UNINSURED MOTORIST ACCIDENT CLAIM FAILS WHERE CONTACT WITH A CARDBOARD BOX BECAUSE IT'S NOT PART OF A VEHICLE

Court: Supreme Court, Appellate Division, First Department, New York

Case: In re: State Farm Mutual Automobile Insurance Company (Beddini)

Date: Oct. 13, 2011

From: New York attorney Gary E. Rosenberg (personal injury and accident attorney and lawyer; serving Queens; Queens accident lawyer)

Comment: Uninsured motorist insurance coverage is something that a motorist gets from his own automobile insurance company that pays for accidents and personal injury with an uninsured motorist. Examples are: (1) a car that doesn't have insurance because its owner stopped paying the insurance bill; (2) a stolen car; or, (3) a hit-and-run accident with an unidentified vehicle. In the last instance, New York uninsured motorist insurance policies require "contact." That means if a car just cuts you off, that's not good enough to make a claim; it has to have struck your body or your vehicle.

There is also a line of cases that say if an integral part of an unidentified vehicle hits your car, you can recover. So if a tire flies off a car, or a bumper, or a mirror, or some other car part and, somehow, the other vehicle drives away, this is considered "contact" for uninsured motorist purposes.

In the case discussed in today's blog, a scooter was struck by a box that, presumably, came from another vehicle. The appeals court holds that this is not good enough to meet the requirement of "contact" under the scooter's uninsured motorist insurance provision. This seems incorrect and a little silly to me, for where else did the box on the roadway come from? Nevertheless, the appeals court has spoken.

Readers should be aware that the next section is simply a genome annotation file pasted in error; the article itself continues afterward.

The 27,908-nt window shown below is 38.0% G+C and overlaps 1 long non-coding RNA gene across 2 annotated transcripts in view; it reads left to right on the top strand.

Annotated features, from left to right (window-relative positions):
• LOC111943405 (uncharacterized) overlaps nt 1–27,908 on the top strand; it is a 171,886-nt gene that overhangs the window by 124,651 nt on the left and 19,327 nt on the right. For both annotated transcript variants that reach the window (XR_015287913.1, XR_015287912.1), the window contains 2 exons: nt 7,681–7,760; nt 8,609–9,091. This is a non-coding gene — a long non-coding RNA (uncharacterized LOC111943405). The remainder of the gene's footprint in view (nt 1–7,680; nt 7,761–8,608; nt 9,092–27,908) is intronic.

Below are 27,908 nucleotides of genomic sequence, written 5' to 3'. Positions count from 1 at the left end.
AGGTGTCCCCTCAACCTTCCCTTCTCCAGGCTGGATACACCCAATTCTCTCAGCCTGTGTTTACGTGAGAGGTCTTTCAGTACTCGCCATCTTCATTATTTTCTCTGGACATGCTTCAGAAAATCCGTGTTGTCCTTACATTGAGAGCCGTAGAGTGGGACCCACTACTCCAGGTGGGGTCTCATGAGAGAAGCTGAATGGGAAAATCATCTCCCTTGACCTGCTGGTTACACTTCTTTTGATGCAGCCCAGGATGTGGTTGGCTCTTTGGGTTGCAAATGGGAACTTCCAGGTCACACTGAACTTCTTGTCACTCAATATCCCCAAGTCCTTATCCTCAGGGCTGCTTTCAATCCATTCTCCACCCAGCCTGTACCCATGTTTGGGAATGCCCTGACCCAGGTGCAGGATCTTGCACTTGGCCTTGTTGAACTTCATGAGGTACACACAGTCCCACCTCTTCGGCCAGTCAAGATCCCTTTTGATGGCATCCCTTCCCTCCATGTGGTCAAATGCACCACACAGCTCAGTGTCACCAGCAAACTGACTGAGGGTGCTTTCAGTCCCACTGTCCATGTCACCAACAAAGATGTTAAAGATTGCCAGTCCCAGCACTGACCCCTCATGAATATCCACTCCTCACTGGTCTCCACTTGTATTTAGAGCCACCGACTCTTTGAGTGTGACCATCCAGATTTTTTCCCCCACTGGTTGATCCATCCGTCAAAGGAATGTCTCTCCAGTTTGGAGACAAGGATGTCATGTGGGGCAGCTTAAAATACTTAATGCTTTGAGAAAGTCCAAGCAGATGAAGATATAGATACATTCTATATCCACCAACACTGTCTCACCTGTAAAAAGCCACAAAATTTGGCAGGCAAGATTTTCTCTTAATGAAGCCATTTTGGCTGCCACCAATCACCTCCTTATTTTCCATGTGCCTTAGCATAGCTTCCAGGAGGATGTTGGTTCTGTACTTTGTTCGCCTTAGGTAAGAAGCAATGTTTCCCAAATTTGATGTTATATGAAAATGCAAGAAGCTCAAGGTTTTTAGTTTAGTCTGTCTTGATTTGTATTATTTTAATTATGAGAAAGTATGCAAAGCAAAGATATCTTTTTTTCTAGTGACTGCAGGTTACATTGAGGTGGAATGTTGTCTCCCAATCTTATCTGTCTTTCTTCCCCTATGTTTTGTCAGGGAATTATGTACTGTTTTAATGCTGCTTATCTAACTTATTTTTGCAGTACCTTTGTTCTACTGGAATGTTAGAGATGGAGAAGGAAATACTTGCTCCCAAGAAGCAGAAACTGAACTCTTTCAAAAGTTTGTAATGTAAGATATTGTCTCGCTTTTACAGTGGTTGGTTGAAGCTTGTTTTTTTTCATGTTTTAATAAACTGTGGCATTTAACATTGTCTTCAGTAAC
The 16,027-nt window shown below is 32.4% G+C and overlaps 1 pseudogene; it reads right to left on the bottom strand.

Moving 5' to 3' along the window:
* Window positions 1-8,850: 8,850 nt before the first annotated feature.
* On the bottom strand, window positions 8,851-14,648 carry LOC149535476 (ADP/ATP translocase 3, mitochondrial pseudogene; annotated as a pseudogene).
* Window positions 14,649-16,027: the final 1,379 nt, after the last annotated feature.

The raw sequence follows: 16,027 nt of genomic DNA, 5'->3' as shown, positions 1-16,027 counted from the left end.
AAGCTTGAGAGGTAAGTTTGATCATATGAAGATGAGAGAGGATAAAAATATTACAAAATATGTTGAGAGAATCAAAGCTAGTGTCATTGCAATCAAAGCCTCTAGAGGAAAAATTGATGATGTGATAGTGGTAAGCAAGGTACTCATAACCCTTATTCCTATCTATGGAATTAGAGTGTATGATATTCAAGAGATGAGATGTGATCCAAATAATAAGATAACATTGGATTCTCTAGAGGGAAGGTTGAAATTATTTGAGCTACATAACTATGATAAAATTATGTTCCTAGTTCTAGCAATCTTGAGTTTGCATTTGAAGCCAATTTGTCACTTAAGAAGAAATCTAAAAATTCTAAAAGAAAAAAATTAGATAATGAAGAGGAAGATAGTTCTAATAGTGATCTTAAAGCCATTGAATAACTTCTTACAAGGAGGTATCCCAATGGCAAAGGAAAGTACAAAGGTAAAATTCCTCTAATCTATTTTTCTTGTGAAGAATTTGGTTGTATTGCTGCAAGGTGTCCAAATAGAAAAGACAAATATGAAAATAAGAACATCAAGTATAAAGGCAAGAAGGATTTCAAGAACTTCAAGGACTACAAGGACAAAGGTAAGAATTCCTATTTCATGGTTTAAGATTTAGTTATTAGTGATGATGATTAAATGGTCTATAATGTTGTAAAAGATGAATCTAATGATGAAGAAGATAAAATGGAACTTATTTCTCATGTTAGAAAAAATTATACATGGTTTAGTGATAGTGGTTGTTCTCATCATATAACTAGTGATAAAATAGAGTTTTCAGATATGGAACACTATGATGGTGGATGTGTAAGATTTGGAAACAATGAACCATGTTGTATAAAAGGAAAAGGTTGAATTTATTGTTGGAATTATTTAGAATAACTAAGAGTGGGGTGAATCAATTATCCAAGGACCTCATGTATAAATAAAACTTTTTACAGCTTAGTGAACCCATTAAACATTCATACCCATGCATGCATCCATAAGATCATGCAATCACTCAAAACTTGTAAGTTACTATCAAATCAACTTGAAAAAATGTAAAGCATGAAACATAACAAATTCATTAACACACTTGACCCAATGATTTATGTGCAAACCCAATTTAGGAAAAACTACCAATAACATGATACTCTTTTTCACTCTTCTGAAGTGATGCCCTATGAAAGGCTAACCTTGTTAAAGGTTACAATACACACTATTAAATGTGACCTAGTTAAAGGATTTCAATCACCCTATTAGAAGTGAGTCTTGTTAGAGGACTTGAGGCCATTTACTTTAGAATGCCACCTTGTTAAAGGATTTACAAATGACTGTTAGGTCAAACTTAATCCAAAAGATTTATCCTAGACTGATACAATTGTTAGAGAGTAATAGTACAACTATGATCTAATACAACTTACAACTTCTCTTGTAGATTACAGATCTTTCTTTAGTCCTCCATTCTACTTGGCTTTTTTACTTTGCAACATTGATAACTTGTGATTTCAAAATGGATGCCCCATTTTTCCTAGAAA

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Order, Supreme Court, New York County (Joan B. Lobis, J.), entered February 1, 2011, which denied the petition to permanently stay arbitration of respondents' uninsured motorist claim and dismissed the proceeding, unanimously reversed, on the law, without costs, and the petition granted.

Respondents were traveling on a Vespa motor scooter behind a pickup truck being operated by an unidentified driver. A large, cardboard box measuring approximately five feet by four feet, flew off of the pickup truck and became lodged in the front wheel of the Vespa. This caused respondents to be ejected from the motorcycle and to sustain serious injuries. Respondents filed an uninsured/underinsured motorist claim under respondent Beddini's automobile insurance policy issued by petitioner and they demanded arbitration of the claim.

In Matter of Allstate v. Killakey (78 N.Y.2d 325 [1991]), relied upon by the motion court, the claimant was killed when a tire and rim from an unidentified vehicle struck the claimant's vehicle, causing it to crash. The Court of Appeals reversed the stay of arbitration of the uninsured motorist claim, holding that physical contact occurs "when the accident originates in collision with an unidentified vehicle, or an integral part of an unidentified vehicle" (id. at 329, 574 N.Y.S.2d 927, 580 N.E.2d 399). The Court implicitly found that the tire and rim that caused the accident were essential to the operation of the truck, and thus, an integral part of it. Here, however, the cardboard box is not an integral part of the pickup truck. Accordingly, respondents' collision with the box does not constitute the type of physical contact required to impose uninsured motorist coverage (see e.g. Matter of Smith [Great Am. Ins. Co.], 29 N.Y.2d 116 [1971]; Matter of Insurance Co. of N. Am. [Carrozo], 203 A.D.2d 210 [1994]).

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